This study explores the life stories of eight women in the South African mining industry; four older women in senior managerial positions and four younger women who have recently acquired a technical mining-related qualification that should place them on the path to management. A major goal was to understand how the women came to their careers in mining, the field being a non-traditional choice for women. The study also aimed to explore how working in a male-dominated industry affected their current life experiences and future aspirations. Life story interviews were conducted to trace the journeys they took to their present positions. The stories collected were then analysed using qualitative thematic analysis through Atlas.ti, to derive patterns in the accounts collected, as well as any differences that may exist between the two groups of women.
The results indicate that each woman’s life story is unique. However, significant patterns were found during the analysis. Both the younger and older women were raised in nuclear family structures, consisting of two parents and one or more siblings. Both groups of women also displayed a high affinity towards academics and performed well throughout their basic education years, while displaying a specific interest in the scientific- and technically-related fields. This was then followed by attendance of a higher education institution, with continued high performance. At this point most of the women entered the mining industry, through a bursary from a mining company requiring them to work back the bursary as an employee of the company. The participants all have a high level of ambition and desire to succeed in their respective professions. The results provided insight on how early life and other influences shaped the women’s career choices.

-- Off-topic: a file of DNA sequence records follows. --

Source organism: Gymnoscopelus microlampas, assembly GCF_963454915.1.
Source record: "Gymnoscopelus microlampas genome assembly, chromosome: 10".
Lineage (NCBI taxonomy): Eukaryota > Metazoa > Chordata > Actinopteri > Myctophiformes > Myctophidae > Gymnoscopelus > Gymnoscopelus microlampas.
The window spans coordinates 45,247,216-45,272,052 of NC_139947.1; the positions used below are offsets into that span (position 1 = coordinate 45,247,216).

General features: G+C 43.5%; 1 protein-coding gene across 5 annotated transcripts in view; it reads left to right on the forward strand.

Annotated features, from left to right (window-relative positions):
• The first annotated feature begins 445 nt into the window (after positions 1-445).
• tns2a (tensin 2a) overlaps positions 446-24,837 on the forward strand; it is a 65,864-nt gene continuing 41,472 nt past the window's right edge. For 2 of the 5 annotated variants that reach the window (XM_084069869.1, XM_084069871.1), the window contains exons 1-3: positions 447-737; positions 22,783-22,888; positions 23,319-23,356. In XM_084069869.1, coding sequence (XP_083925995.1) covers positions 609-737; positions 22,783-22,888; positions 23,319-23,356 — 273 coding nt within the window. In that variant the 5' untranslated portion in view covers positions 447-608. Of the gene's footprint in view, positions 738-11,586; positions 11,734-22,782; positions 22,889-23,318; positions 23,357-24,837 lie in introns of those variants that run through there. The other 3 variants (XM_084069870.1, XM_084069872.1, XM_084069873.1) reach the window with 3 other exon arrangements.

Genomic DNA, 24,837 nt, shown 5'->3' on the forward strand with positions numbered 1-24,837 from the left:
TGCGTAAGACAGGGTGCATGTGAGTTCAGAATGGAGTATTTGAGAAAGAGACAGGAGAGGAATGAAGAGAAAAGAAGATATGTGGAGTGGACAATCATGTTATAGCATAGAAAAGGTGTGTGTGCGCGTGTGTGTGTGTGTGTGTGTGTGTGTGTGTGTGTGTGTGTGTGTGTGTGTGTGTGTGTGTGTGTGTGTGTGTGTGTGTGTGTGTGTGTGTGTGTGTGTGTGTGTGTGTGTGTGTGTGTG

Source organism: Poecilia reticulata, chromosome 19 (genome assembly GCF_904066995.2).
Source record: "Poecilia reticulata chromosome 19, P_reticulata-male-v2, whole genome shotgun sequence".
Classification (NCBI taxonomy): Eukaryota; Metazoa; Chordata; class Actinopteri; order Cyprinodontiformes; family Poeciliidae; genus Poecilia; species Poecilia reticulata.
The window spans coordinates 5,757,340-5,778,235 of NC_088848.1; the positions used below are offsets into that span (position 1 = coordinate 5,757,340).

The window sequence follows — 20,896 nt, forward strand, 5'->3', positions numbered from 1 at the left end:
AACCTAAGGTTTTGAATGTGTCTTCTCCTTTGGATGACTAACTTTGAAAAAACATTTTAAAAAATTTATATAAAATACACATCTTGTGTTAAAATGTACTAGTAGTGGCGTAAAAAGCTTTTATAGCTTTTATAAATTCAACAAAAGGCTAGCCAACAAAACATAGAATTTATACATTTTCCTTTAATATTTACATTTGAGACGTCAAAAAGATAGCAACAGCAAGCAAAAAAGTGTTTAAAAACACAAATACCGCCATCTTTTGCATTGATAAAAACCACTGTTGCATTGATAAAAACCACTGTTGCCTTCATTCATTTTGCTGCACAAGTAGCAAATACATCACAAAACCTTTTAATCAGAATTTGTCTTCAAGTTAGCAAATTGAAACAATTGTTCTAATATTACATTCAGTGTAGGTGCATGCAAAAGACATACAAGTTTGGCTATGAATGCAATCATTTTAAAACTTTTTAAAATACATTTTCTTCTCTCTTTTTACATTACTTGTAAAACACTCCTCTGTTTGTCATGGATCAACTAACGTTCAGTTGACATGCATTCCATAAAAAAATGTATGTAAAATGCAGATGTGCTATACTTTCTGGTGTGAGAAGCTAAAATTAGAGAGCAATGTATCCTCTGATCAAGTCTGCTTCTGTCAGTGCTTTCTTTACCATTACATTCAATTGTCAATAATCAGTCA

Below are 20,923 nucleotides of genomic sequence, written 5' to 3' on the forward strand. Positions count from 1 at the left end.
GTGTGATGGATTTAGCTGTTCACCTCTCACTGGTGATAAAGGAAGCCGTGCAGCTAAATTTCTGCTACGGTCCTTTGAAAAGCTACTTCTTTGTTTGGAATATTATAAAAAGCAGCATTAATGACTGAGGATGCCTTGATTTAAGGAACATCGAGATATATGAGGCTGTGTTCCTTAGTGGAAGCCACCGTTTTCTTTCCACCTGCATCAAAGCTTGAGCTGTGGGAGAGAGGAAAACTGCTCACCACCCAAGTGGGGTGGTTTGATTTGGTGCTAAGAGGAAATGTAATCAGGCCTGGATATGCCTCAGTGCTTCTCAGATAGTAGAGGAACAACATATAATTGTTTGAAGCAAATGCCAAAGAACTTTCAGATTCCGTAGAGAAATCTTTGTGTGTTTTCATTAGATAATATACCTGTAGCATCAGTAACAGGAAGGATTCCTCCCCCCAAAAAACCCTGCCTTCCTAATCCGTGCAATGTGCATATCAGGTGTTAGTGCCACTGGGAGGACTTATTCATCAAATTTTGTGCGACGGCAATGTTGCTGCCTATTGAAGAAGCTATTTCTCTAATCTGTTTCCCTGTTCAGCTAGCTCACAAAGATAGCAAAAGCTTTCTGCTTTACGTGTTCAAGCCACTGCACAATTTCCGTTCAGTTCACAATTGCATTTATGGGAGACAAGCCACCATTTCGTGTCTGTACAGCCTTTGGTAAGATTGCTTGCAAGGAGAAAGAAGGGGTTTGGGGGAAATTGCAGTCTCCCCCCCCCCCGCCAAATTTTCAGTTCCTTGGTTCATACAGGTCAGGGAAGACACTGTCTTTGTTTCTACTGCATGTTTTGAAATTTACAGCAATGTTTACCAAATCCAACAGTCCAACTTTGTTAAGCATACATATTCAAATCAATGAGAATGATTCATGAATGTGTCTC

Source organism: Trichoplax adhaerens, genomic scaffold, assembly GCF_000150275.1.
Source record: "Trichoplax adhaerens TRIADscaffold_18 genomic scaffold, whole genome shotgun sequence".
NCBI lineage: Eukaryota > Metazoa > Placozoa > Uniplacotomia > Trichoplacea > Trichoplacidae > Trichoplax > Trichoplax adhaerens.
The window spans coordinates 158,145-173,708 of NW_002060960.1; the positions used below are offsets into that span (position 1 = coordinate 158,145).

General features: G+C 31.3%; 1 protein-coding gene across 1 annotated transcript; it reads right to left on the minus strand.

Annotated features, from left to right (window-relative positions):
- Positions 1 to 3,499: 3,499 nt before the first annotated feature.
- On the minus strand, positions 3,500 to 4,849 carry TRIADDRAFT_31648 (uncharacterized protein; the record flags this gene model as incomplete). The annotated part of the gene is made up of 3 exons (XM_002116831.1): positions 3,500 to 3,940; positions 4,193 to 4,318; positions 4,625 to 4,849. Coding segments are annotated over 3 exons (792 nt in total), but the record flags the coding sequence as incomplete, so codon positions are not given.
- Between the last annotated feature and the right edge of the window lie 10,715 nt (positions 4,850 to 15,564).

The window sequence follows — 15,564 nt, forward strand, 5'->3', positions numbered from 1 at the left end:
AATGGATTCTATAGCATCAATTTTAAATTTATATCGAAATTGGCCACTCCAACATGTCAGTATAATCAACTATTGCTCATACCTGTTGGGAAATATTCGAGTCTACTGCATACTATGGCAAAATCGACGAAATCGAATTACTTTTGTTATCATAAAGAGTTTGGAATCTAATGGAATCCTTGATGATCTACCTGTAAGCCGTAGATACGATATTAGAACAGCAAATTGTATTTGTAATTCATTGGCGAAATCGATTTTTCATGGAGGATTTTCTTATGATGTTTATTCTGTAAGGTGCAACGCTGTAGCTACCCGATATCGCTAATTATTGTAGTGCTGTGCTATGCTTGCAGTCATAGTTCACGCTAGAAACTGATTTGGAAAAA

Although the participants were diverse in their method of entry into the mining industry and the motivations or factors that have thus far kept them there, their workplace experiences have been similar, even though their reactions to them varied. They faced challenges related to being respected professionals despite their gender, career delays, sacrificing femininity to conform to a masculine environment, and exposure to overt sexual harassment. These challenges and experiences have been a source of growth for some, mainly in the older cohort, and a signal to exit the industry for others, mainly in the younger cohort. This explains to an extent why the technically qualified women-miner statistics have remained stagnant, since half the women are leaving the industry as fast as they are entering. Overall, the results of the research paint a bleak picture of the leadership and professional pipeline for women in mining. The implications of these findings for research and organisations in South Africa are discussed.